• Commence curing promptly after finishing is complete and ensure the surface is subject to continuous curing.
If plastic cracking does become evident before the concrete has taken its initial set, the cracks may be closed by re-vibration of the concrete over the full depth of the cracks. This should be done, preferably, by an experienced operator, but a good rule of thumb is to permit re-vibration of concrete only if the vibrator will sink into the concrete under its own weight. Applying vibration before the concrete has begun to stiffen may allow the cracks to reopen. Applying it too late, i.e. after the concrete has begun to harden, may damage the bond with reinforcement or reduce its ultimate strength. Surface re-vibration may be only partially effective as it may not close the cracks to their full depth. They will then almost certainly recur as the concrete dries out. Most concrete, after it is placed, bleeds, i.e. water rises to the surface as the solid particles settle. The bleed water evaporates and there is a loss of total volume – the concrete has ‘settled’. Re-vibration of the concrete may help also to reduce settlement cracking. Other procedures which may help reduce plastic settlement cracking include:
• using lower slump mixes
• using more cohesive mixes
• using an air entrainer to improve cohesiveness and reduce bleeding
• increasing cover to top bars
10. Get the surface sealed. Densifiers and sealers should always be applied to polished concrete floors at different stages and they serve different purposes. Densification is the application of a liquid silicate hardener to a concrete surface to create a chemical reaction. The densification reaction process fills in the natural pores and voids in the concrete through a process of crystalline growth. The concrete is densified internally and inorganically. The same reaction also hardens the concrete and locks up the dust. After the colour (if applicable) and densifier have been applied, a sealer may be applied as the final step. A sealer brings out the beauty of decorative concrete flooring by enhancing the colour and the sheen. A sealant also protects the floor surface from abrasions and stains. Note: Some “old generation” sealants may be prone to delamination, scratching, chipping and wear.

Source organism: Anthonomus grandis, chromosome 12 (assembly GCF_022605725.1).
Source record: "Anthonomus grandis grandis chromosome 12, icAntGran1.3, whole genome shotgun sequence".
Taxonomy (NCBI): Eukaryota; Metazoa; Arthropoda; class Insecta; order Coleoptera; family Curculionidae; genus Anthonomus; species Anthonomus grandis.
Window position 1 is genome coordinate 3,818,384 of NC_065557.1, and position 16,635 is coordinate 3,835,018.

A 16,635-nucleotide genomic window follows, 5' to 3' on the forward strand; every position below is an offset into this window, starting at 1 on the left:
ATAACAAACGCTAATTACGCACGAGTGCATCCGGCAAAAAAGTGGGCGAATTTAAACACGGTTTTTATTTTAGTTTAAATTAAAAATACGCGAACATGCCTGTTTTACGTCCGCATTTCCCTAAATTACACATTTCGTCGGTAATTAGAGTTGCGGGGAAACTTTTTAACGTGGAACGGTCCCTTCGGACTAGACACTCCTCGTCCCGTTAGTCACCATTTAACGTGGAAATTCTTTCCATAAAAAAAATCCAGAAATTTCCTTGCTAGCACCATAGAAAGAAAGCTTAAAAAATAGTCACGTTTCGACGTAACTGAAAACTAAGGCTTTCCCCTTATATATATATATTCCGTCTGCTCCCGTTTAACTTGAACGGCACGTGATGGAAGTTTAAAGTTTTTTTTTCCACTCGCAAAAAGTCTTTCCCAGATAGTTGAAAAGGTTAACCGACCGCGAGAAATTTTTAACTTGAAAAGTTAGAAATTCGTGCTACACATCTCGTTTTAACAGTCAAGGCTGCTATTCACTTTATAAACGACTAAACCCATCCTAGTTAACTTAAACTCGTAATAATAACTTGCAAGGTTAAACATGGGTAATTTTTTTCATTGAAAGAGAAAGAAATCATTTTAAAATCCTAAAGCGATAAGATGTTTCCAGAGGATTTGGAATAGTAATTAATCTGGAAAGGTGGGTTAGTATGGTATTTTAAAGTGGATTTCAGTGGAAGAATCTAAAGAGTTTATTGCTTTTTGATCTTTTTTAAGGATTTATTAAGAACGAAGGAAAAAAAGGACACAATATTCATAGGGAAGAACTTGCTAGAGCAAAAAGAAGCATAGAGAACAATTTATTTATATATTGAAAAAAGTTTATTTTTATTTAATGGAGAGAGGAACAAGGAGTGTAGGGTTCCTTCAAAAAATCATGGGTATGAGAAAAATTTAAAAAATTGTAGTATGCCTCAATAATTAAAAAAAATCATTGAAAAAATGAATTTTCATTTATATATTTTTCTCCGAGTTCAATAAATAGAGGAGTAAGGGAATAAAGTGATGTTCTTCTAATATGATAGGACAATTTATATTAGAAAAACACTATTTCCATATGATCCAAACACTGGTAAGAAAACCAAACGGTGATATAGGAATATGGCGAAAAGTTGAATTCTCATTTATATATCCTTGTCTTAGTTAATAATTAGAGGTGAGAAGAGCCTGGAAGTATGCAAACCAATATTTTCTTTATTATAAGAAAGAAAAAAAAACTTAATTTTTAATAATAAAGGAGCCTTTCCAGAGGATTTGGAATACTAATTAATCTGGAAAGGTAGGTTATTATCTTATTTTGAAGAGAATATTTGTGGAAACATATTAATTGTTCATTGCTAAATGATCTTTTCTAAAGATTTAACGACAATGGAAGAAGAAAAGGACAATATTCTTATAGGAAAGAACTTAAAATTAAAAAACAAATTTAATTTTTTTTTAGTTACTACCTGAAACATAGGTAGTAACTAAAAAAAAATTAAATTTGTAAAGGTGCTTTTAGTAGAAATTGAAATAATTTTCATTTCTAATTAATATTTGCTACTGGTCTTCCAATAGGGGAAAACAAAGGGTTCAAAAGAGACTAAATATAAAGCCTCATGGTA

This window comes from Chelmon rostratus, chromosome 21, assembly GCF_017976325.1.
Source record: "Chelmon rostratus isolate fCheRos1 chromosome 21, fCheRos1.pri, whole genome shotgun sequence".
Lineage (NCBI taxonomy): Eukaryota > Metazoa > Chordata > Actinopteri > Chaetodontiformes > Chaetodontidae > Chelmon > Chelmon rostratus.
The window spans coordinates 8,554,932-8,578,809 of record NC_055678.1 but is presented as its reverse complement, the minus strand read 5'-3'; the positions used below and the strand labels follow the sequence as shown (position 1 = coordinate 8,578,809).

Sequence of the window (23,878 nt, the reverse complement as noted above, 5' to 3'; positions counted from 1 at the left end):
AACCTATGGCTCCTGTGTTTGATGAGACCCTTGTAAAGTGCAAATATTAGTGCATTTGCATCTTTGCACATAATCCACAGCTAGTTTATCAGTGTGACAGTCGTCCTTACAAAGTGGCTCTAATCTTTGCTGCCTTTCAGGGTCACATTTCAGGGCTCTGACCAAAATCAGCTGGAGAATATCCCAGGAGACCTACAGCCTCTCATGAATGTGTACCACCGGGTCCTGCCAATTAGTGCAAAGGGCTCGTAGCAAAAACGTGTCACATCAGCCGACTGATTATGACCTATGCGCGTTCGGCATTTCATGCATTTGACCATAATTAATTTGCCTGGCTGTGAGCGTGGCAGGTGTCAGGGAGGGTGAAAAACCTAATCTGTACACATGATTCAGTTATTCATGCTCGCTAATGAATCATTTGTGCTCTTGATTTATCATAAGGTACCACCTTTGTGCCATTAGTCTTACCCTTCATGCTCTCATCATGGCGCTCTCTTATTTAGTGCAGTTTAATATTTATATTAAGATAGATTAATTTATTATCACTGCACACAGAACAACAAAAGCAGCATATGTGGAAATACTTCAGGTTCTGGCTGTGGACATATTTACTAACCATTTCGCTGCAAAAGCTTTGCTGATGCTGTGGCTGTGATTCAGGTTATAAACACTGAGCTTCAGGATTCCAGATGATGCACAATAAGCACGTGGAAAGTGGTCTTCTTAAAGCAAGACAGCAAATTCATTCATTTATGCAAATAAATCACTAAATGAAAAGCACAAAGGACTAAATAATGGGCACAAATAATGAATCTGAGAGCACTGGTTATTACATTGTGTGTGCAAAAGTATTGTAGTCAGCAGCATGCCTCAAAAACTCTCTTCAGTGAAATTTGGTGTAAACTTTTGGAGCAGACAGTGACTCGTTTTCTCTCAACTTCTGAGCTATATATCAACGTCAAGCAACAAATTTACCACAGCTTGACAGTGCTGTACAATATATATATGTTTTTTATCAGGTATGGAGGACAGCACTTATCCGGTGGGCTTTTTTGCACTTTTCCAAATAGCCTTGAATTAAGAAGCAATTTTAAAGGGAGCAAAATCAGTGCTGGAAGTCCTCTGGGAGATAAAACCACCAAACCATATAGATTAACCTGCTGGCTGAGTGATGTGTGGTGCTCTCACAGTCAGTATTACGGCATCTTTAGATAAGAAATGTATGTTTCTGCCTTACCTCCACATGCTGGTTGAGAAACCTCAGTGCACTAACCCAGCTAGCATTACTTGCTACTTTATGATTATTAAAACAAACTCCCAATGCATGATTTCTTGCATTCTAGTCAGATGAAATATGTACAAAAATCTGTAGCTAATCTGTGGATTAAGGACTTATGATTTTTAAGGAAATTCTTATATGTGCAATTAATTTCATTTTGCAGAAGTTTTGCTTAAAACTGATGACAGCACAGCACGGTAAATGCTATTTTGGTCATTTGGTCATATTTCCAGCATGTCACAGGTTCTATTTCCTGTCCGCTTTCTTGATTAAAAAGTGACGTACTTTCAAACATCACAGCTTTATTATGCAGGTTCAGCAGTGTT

11. Cutting. Depending of the size on the shape and on the foundation, technology used for your foundation, saw cuts might be required. The purpose of saw cuts is to weaken the surface of the concrete so that if any crack occur it can be hidden within clean and straight lines. Engineers usually require the floor to be saw cut in a 6 x 6 m pattern. Good engineers limit the saw cuts on areas prone to cracks preserving the uniformity and the beauty of the decorative floor. Make your saw cuts before you grind/polish to avoid finish degradation.
12. Slab protection. All trades involved on a job should understand how their spills and traffic can ultimately affect the success of the floor finish. Don’t allow trades to use the slab as a staging or cutting area as this could result in damage to the concrete or differential curing which can leave visible discolouration on the slab.
CPEng(NZ,AU) Dott.Ing(ITA) M.Eng(Hons)
CEO and Founding Director of Cresco